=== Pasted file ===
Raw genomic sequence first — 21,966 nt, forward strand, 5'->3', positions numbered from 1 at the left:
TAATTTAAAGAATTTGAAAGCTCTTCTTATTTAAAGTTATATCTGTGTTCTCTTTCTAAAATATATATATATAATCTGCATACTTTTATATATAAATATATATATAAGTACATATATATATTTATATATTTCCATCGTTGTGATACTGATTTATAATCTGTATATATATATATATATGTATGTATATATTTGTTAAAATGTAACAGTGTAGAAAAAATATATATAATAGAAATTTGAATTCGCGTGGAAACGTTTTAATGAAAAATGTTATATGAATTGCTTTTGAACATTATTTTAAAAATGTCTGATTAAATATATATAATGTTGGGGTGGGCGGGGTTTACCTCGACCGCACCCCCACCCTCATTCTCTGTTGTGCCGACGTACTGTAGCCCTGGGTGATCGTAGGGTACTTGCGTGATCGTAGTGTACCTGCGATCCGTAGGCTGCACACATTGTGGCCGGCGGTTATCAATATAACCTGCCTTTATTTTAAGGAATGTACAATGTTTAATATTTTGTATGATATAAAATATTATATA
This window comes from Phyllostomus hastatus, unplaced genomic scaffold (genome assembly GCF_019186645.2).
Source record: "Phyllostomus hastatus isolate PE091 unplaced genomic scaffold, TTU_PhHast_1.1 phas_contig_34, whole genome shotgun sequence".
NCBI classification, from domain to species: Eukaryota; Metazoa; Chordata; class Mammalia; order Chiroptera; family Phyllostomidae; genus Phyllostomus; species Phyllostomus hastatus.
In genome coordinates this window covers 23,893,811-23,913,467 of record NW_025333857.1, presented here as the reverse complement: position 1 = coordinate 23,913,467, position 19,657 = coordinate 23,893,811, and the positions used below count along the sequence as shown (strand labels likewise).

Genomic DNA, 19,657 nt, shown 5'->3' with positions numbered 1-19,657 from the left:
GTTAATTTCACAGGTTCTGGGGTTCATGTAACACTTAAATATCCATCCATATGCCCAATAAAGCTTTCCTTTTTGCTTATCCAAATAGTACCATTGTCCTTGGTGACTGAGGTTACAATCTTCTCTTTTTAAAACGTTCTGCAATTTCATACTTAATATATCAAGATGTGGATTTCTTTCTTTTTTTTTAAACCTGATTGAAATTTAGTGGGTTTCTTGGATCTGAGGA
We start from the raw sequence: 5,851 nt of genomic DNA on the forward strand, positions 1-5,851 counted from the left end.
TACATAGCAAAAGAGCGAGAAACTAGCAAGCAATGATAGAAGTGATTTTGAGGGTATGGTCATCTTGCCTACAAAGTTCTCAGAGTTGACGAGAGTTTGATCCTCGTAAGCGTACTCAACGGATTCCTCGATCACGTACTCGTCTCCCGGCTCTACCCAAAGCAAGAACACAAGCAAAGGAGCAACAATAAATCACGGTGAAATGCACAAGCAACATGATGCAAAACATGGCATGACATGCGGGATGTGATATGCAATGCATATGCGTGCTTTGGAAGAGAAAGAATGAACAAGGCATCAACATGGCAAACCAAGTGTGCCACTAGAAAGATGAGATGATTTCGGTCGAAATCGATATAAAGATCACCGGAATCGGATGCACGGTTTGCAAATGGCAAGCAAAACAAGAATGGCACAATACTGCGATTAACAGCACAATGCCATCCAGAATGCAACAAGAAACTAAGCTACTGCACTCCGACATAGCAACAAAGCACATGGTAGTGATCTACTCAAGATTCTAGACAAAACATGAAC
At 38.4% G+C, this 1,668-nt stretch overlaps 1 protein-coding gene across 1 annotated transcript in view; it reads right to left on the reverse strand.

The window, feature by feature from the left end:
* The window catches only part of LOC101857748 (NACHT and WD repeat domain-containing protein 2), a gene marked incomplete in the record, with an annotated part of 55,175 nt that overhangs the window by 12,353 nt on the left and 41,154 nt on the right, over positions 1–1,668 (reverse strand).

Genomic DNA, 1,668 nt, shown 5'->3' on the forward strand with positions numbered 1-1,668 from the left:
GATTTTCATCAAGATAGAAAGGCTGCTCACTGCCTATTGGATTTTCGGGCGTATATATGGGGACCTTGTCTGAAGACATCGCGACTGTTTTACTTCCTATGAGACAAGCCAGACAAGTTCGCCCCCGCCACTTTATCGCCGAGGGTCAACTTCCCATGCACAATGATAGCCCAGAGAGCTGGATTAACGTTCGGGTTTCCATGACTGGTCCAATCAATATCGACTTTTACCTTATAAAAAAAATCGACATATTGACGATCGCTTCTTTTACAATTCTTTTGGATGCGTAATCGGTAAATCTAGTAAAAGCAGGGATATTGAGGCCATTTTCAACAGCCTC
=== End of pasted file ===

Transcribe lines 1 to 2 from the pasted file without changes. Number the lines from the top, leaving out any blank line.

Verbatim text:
Raw genomic sequence first — 21,966 nt, forward strand, 5'->3', positions numbered from 1 at the left:
TAATTTAAAGAATTTGAAAGCTCTTCTTATTTAAAGTTATATCTGTGTTCTCTTTCTAAAATATATATATATAATCTGCATACTTTTATATATAAATATATATATAAGTACATATATATATTTATATATTTCCATCGTTGTGATACTGATTTATAATCTGTATATATATATATATATGTATGTATATATTTGTTAAAATGTAACAGTGTAGAAAAAATATATATAATAGAAATTTGAATTCGCGTGGAAACGTTTTAATGAAAAATGTTATATGAATTGCTTTTGAACATTATTTTAAAAATGTCTGATTAAATATATATAATGTTGGGGTGGGCGGGGTTTACCTCGACCGCACCCCCACCCTCATTCTCTGTTGTGCCGACGTACTGTAGCCCTGGGTGATCGTAGGGTACTTGCGTGATCGTAGTGTACCTGCGATCCGTAGGCTGCACACATTGTGGCCGGCGGTTATCAATATAACCTGCCTTTATTTTAAGGAATGTACAATGTTTAATATTTTGTATGATATAAAATATTATATA